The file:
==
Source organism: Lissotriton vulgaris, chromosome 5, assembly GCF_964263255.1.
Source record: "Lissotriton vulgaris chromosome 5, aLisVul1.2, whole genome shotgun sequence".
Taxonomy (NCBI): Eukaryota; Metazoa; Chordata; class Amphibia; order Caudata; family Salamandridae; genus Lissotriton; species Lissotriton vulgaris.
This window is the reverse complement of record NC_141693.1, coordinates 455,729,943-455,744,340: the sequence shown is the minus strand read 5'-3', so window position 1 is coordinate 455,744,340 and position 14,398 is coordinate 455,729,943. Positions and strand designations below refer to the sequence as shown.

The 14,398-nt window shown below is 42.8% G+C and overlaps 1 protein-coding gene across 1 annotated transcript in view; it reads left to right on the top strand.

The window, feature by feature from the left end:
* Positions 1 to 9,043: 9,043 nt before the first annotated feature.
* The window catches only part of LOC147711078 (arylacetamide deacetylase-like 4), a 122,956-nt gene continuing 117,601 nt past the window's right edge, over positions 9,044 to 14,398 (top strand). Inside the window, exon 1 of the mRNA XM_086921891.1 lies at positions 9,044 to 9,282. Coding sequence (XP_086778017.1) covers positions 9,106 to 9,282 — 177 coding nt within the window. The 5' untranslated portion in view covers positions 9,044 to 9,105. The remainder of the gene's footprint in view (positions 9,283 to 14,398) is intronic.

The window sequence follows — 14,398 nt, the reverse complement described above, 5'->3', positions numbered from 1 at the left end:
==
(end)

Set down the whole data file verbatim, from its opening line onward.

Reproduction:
Source organism: Lissotriton vulgaris, chromosome 5, assembly GCF_964263255.1.
Source record: "Lissotriton vulgaris chromosome 5, aLisVul1.2, whole genome shotgun sequence".
Taxonomy (NCBI): Eukaryota; Metazoa; Chordata; class Amphibia; order Caudata; family Salamandridae; genus Lissotriton; species Lissotriton vulgaris.
This window is the reverse complement of record NC_141693.1, coordinates 455,729,943-455,744,340: the sequence shown is the minus strand read 5'-3', so window position 1 is coordinate 455,744,340 and position 14,398 is coordinate 455,729,943. Positions and strand designations below refer to the sequence as shown.

The 14,398-nt window shown below is 42.8% G+C and overlaps 1 protein-coding gene across 1 annotated transcript in view; it reads left to right on the top strand.

The window, feature by feature from the left end:
* Positions 1 to 9,043: 9,043 nt before the first annotated feature.
* The window catches only part of LOC147711078 (arylacetamide deacetylase-like 4), a 122,956-nt gene continuing 117,601 nt past the window's right edge, over positions 9,044 to 14,398 (top strand). Inside the window, exon 1 of the mRNA XM_086921891.1 lies at positions 9,044 to 9,282. Coding sequence (XP_086778017.1) covers positions 9,106 to 9,282 — 177 coding nt within the window. The 5' untranslated portion in view covers positions 9,044 to 9,105. The remainder of the gene's footprint in view (positions 9,283 to 14,398) is intronic.

The window sequence follows — 14,398 nt, the reverse complement described above, 5'->3', positions numbered from 1 at the left end: